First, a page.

Saturday, July 31
(1951, B. Windust & Uncredited Raoul Walsh) Flash-backs within flash-backs, as D.A. Humphrey Bogart takes on criminal kingpin Everett Sloan via squealer Zero Mostel. 35mm print courtesy UCLA Film & Television Archive. Approx. 87 min.
“AN IDIOSYNCRATIC FILM NOIR… The credited director, Bretaigne Windust, took sick a few days into production and was replaced by the daringly inventive Raoul Walsh, who endows the film’s deadly violence with stylishly macabre flourishes. Yet the movie’s originality is mainly in its script, by Martin Rackin. It gives Bogart the role of a district attorney named Ferguson who—hours before Mendoza (Everett Sloane), the head of a murder ring, is set to be released without charges—searches his investigation files for overlooked evidence. As Ferguson’s interrogations of garish underworld characters are shown in flashbacks, the action that they relate is seen in flashbacks within those flashbacks. The intricate structure lays bare a tentacular network of killers for hire whose members are driven literally mad with fear of Mendoza, but the movie’s frenzied psychology is also historically fascinating: Mendoza’s chilling and cunning criminal enterprise is presented as an innovation—as are the terms ‘contract’ for a killing and ‘hit’ for a victim.”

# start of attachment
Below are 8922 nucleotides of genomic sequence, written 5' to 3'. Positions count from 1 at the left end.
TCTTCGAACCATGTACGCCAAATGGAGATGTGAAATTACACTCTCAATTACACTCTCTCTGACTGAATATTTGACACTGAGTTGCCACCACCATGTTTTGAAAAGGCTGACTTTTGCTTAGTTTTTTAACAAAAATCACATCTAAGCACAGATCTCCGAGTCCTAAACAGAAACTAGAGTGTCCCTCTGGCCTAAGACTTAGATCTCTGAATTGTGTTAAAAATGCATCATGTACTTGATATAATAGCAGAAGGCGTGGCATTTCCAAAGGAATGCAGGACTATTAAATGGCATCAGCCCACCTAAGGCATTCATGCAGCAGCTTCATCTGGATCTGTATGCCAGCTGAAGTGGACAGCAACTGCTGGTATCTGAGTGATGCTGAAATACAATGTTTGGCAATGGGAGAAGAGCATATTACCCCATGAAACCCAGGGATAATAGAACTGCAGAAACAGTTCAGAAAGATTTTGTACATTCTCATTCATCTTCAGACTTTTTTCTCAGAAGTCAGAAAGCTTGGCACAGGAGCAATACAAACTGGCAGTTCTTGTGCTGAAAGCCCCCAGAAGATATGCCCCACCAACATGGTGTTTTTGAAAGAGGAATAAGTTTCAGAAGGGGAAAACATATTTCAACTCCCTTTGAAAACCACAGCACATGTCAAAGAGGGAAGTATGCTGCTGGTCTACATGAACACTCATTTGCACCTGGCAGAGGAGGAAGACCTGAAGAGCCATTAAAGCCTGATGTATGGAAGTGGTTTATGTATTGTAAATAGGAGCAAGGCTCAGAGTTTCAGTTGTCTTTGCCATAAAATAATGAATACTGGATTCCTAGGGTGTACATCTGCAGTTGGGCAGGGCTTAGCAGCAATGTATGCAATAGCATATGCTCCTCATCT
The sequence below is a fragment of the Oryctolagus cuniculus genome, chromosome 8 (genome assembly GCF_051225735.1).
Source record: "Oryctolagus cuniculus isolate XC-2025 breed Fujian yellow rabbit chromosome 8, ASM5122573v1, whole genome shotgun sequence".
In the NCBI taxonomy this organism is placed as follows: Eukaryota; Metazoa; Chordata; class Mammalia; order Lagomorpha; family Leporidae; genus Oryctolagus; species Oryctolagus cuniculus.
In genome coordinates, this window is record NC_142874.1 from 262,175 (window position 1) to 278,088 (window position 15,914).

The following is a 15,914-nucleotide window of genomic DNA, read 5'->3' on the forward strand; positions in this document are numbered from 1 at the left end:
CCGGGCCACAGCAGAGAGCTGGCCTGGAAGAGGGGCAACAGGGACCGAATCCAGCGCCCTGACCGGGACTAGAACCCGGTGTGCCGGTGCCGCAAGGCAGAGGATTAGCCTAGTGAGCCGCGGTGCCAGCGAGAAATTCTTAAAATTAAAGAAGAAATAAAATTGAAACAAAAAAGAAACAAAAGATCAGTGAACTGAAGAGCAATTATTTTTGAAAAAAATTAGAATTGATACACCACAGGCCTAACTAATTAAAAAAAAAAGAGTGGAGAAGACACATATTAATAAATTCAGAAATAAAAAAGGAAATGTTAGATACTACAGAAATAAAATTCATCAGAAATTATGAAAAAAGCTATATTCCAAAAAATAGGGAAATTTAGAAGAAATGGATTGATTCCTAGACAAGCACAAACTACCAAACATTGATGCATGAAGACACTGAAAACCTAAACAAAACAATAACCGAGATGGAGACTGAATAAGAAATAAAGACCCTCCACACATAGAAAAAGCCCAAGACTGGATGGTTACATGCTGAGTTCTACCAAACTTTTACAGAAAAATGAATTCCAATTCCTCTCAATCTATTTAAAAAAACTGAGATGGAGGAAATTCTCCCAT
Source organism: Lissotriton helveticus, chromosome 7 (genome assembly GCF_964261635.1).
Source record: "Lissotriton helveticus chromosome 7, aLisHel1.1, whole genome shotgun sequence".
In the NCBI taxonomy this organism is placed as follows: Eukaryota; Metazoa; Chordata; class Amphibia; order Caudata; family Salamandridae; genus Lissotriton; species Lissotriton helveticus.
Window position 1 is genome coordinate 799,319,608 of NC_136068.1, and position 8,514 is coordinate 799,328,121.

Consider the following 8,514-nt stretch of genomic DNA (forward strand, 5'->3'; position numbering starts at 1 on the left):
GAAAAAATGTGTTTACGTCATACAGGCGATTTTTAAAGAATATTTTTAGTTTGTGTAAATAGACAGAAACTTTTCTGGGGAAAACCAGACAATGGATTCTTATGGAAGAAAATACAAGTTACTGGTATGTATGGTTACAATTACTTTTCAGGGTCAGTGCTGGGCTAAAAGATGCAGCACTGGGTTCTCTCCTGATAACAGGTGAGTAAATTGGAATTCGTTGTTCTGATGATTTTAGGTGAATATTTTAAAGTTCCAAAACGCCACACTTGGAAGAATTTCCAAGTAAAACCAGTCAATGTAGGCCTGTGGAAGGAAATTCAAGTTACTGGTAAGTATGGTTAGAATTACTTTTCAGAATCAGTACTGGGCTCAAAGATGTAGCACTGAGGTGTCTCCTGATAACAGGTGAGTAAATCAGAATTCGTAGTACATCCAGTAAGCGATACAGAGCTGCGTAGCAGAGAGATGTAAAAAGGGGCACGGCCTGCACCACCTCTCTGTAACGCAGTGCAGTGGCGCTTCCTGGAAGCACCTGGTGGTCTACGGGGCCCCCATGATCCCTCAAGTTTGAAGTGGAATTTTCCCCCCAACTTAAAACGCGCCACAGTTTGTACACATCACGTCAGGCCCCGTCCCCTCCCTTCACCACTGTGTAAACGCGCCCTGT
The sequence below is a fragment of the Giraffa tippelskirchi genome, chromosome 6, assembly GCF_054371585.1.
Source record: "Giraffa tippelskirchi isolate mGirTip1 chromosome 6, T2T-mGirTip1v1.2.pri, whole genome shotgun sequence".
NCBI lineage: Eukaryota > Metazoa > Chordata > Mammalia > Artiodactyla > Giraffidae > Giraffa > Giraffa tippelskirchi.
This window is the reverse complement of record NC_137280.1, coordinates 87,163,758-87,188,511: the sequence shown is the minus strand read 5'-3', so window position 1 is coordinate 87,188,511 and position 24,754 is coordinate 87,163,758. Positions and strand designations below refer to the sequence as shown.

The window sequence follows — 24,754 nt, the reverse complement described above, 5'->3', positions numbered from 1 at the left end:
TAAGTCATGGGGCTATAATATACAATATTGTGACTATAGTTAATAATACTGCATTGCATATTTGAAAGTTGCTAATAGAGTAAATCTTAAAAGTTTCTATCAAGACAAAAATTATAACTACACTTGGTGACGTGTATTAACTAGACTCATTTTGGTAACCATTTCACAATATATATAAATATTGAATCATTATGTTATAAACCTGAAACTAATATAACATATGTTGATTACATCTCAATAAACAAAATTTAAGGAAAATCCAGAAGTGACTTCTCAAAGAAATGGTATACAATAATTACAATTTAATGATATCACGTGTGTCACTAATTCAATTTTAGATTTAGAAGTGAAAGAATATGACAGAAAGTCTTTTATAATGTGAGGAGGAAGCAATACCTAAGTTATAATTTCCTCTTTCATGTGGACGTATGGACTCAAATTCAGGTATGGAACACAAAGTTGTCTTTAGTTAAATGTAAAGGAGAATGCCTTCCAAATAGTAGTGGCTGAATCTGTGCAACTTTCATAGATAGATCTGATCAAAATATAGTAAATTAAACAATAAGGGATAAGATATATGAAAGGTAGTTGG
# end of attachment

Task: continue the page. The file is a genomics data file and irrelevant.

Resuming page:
— Richard Brody, The New Yorker